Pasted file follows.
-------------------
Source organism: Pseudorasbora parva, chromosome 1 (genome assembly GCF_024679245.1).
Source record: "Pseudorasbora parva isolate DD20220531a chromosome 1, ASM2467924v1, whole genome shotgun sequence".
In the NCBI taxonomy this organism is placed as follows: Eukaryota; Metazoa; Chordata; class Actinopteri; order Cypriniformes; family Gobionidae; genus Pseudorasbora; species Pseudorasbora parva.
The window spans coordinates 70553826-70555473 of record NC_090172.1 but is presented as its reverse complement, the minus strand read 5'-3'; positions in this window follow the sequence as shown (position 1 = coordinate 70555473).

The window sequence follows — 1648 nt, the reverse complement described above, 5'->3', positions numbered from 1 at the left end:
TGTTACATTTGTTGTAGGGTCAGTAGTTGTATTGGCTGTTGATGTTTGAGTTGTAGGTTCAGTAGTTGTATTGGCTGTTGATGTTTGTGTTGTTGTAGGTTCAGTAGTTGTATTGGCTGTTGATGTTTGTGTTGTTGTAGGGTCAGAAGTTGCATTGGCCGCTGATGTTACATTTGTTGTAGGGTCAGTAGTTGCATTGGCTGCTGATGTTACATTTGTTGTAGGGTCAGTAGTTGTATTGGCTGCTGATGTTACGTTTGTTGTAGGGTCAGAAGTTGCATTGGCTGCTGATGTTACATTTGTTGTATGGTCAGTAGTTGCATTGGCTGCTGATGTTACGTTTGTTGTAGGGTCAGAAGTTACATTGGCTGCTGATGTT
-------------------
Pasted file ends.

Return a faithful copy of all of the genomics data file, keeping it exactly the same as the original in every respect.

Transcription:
Source organism: Pseudorasbora parva, chromosome 1 (genome assembly GCF_024679245.1).
Source record: "Pseudorasbora parva isolate DD20220531a chromosome 1, ASM2467924v1, whole genome shotgun sequence".
In the NCBI taxonomy this organism is placed as follows: Eukaryota; Metazoa; Chordata; class Actinopteri; order Cypriniformes; family Gobionidae; genus Pseudorasbora; species Pseudorasbora parva.
The window spans coordinates 70553826-70555473 of record NC_090172.1 but is presented as its reverse complement, the minus strand read 5'-3'; positions in this window follow the sequence as shown (position 1 = coordinate 70555473).

The window sequence follows — 1648 nt, the reverse complement described above, 5'->3', positions numbered from 1 at the left end:
TGTTACATTTGTTGTAGGGTCAGTAGTTGTATTGGCTGTTGATGTTTGAGTTGTAGGTTCAGTAGTTGTATTGGCTGTTGATGTTTGTGTTGTTGTAGGTTCAGTAGTTGTATTGGCTGTTGATGTTTGTGTTGTTGTAGGGTCAGAAGTTGCATTGGCCGCTGATGTTACATTTGTTGTAGGGTCAGTAGTTGCATTGGCTGCTGATGTTACATTTGTTGTAGGGTCAGTAGTTGTATTGGCTGCTGATGTTACGTTTGTTGTAGGGTCAGAAGTTGCATTGGCTGCTGATGTTACATTTGTTGTATGGTCAGTAGTTGCATTGGCTGCTGATGTTACGTTTGTTGTAGGGTCAGAAGTTACATTGGCTGCTGATGTT